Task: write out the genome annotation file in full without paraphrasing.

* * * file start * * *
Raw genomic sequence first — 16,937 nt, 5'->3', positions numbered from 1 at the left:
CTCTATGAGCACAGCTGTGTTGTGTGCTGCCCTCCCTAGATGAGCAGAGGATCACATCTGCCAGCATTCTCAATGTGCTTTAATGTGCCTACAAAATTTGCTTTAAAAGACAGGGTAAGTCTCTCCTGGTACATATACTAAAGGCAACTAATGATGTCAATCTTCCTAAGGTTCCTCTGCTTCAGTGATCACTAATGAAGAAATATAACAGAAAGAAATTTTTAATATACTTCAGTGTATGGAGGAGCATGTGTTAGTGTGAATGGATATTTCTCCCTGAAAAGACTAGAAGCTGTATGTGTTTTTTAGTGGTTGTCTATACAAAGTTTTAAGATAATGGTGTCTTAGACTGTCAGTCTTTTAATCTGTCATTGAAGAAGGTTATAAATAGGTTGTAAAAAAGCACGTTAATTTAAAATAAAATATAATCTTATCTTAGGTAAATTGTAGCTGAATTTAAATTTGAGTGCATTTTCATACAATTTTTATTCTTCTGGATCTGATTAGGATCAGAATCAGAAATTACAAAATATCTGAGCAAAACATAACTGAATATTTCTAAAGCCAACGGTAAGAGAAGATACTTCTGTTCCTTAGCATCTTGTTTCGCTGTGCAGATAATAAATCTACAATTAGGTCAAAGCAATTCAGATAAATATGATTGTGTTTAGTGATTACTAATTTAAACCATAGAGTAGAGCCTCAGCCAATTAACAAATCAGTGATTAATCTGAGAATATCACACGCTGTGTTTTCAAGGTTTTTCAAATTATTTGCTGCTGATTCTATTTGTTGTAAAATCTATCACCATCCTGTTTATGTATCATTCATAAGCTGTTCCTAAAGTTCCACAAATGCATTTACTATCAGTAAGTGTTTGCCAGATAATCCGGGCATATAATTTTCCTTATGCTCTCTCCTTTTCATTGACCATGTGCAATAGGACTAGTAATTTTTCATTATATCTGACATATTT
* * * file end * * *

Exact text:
Raw genomic sequence first — 16,937 nt, 5'->3', positions numbered from 1 at the left:
CTCTATGAGCACAGCTGTGTTGTGTGCTGCCCTCCCTAGATGAGCAGAGGATCACATCTGCCAGCATTCTCAATGTGCTTTAATGTGCCTACAAAATTTGCTTTAAAAGACAGGGTAAGTCTCTCCTGGTACATATACTAAAGGCAACTAATGATGTCAATCTTCCTAAGGTTCCTCTGCTTCAGTGATCACTAATGAAGAAATATAACAGAAAGAAATTTTTAATATACTTCAGTGTATGGAGGAGCATGTGTTAGTGTGAATGGATATTTCTCCCTGAAAAGACTAGAAGCTGTATGTGTTTTTTAGTGGTTGTCTATACAAAGTTTTAAGATAATGGTGTCTTAGACTGTCAGTCTTTTAATCTGTCATTGAAGAAGGTTATAAATAGGTTGTAAAAAAGCACGTTAATTTAAAATAAAATATAATCTTATCTTAGGTAAATTGTAGCTGAATTTAAATTTGAGTGCATTTTCATACAATTTTTATTCTTCTGGATCTGATTAGGATCAGAATCAGAAATTACAAAATATCTGAGCAAAACATAACTGAATATTTCTAAAGCCAACGGTAAGAGAAGATACTTCTGTTCCTTAGCATCTTGTTTCGCTGTGCAGATAATAAATCTACAATTAGGTCAAAGCAATTCAGATAAATATGATTGTGTTTAGTGATTACTAATTTAAACCATAGAGTAGAGCCTCAGCCAATTAACAAATCAGTGATTAATCTGAGAATATCACACGCTGTGTTTTCAAGGTTTTTCAAATTATTTGCTGCTGATTCTATTTGTTGTAAAATCTATCACCATCCTGTTTATGTATCATTCATAAGCTGTTCCTAAAGTTCCACAAATGCATTTACTATCAGTAAGTGTTTGCCAGATAATCCGGGCATATAATTTTCCTTATGCTCTCTCCTTTTCATTGACCATGTGCAATAGGACTAGTAATTTTTCATTATATCTGACATATTT